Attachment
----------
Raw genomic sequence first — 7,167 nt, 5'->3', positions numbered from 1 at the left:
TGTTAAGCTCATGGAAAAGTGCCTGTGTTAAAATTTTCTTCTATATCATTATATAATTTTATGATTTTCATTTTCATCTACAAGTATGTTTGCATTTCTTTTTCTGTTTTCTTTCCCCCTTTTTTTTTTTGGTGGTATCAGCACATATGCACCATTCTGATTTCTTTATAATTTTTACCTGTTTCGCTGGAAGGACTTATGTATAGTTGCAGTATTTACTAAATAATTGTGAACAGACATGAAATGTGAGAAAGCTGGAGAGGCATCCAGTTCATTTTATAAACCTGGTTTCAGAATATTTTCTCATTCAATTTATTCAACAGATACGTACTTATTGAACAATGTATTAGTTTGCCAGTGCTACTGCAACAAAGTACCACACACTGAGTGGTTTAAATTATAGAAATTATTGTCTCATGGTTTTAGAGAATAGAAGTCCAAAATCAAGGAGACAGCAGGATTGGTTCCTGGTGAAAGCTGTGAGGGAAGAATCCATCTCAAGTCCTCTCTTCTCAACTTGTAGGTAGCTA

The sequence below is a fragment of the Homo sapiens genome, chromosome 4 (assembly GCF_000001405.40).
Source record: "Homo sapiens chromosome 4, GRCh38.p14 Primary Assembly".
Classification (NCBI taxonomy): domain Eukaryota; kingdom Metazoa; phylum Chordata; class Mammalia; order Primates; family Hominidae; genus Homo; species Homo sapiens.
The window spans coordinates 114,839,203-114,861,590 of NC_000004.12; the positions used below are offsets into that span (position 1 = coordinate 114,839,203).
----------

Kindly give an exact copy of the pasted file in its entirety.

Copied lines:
Raw genomic sequence first — 7,167 nt, 5'->3', positions numbered from 1 at the left:
TGTTAAGCTCATGGAAAAGTGCCTGTGTTAAAATTTTCTTCTATATCATTATATAATTTTATGATTTTCATTTTCATCTACAAGTATGTTTGCATTTCTTTTTCTGTTTTCTTTCCCCCTTTTTTTTTTTGGTGGTATCAGCACATATGCACCATTCTGATTTCTTTATAATTTTTACCTGTTTCGCTGGAAGGACTTATGTATAGTTGCAGTATTTACTAAATAATTGTGAACAGACATGAAATGTGAGAAAGCTGGAGAGGCATCCAGTTCATTTTATAAACCTGGTTTCAGAATATTTTCTCATTCAATTTATTCAACAGATACGTACTTATTGAACAATGTATTAGTTTGCCAGTGCTACTGCAACAAAGTACCACACACTGAGTGGTTTAAATTATAGAAATTATTGTCTCATGGTTTTAGAGAATAGAAGTCCAAAATCAAGGAGACAGCAGGATTGGTTCCTGGTGAAAGCTGTGAGGGAAGAATCCATCTCAAGTCCTCTCTTCTCAACTTGTAGGTAGCTA

The sequence below is a fragment of the Homo sapiens genome, chromosome 4 (assembly GCF_000001405.40).
Source record: "Homo sapiens chromosome 4, GRCh38.p14 Primary Assembly".
Classification (NCBI taxonomy): domain Eukaryota; kingdom Metazoa; phylum Chordata; class Mammalia; order Primates; family Hominidae; genus Homo; species Homo sapiens.
The window spans coordinates 114,839,203-114,861,590 of NC_000004.12; the positions used below are offsets into that span (position 1 = coordinate 114,839,203).